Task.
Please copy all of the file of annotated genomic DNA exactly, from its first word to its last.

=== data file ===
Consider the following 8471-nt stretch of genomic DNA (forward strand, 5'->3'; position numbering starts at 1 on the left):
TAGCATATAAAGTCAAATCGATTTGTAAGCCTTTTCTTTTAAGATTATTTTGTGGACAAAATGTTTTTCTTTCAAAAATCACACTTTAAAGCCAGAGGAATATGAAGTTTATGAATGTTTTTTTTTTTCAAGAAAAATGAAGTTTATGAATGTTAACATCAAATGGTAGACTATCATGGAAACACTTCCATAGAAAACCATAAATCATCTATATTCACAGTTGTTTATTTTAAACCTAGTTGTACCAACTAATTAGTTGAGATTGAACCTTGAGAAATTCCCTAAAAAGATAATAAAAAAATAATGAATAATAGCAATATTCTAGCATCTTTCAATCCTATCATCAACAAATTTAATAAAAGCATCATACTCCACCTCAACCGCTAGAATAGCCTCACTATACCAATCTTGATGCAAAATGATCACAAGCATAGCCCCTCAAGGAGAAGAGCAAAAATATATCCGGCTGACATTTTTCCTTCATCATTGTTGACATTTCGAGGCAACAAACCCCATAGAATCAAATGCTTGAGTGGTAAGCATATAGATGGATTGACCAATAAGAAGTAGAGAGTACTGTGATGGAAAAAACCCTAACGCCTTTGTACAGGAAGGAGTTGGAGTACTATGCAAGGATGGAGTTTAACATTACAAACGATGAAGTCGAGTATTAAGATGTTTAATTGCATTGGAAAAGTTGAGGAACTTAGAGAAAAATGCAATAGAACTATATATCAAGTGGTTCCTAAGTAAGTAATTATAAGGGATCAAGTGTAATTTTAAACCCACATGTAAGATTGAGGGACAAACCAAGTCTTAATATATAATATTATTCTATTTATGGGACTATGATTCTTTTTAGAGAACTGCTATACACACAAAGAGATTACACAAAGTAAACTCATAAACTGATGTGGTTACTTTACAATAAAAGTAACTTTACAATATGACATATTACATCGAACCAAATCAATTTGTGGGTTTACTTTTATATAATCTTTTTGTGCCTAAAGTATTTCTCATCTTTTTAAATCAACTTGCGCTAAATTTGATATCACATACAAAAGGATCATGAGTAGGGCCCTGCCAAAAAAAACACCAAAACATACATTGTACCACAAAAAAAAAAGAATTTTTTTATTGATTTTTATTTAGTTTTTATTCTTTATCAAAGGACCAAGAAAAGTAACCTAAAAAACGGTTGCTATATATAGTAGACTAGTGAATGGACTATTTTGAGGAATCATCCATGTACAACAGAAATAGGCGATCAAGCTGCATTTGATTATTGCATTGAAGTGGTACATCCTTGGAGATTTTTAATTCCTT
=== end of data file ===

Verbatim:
Consider the following 8471-nt stretch of genomic DNA (forward strand, 5'->3'; position numbering starts at 1 on the left):
TAGCATATAAAGTCAAATCGATTTGTAAGCCTTTTCTTTTAAGATTATTTTGTGGACAAAATGTTTTTCTTTCAAAAATCACACTTTAAAGCCAGAGGAATATGAAGTTTATGAATGTTTTTTTTTTTCAAGAAAAATGAAGTTTATGAATGTTAACATCAAATGGTAGACTATCATGGAAACACTTCCATAGAAAACCATAAATCATCTATATTCACAGTTGTTTATTTTAAACCTAGTTGTACCAACTAATTAGTTGAGATTGAACCTTGAGAAATTCCCTAAAAAGATAATAAAAAAATAATGAATAATAGCAATATTCTAGCATCTTTCAATCCTATCATCAACAAATTTAATAAAAGCATCATACTCCACCTCAACCGCTAGAATAGCCTCACTATACCAATCTTGATGCAAAATGATCACAAGCATAGCCCCTCAAGGAGAAGAGCAAAAATATATCCGGCTGACATTTTTCCTTCATCATTGTTGACATTTCGAGGCAACAAACCCCATAGAATCAAATGCTTGAGTGGTAAGCATATAGATGGATTGACCAATAAGAAGTAGAGAGTACTGTGATGGAAAAAACCCTAACGCCTTTGTACAGGAAGGAGTTGGAGTACTATGCAAGGATGGAGTTTAACATTACAAACGATGAAGTCGAGTATTAAGATGTTTAATTGCATTGGAAAAGTTGAGGAACTTAGAGAAAAATGCAATAGAACTATATATCAAGTGGTTCCTAAGTAAGTAATTATAAGGGATCAAGTGTAATTTTAAACCCACATGTAAGATTGAGGGACAAACCAAGTCTTAATATATAATATTATTCTATTTATGGGACTATGATTCTTTTTAGAGAACTGCTATACACACAAAGAGATTACACAAAGTAAACTCATAAACTGATGTGGTTACTTTACAATAAAAGTAACTTTACAATATGACATATTACATCGAACCAAATCAATTTGTGGGTTTACTTTTATATAATCTTTTTGTGCCTAAAGTATTTCTCATCTTTTTAAATCAACTTGCGCTAAATTTGATATCACATACAAAAGGATCATGAGTAGGGCCCTGCCAAAAAAAACACCAAAACATACATTGTACCACAAAAAAAAAAGAATTTTTTTATTGATTTTTATTTAGTTTTTATTCTTTATCAAAGGACCAAGAAAAGTAACCTAAAAAACGGTTGCTATATATAGTAGACTAGTGAATGGACTATTTTGAGGAATCATCCATGTACAACAGAAATAGGCGATCAAGCTGCATTTGATTATTGCATTGAAGTGGTACATCCTTGGAGATTTTTAATTCCTT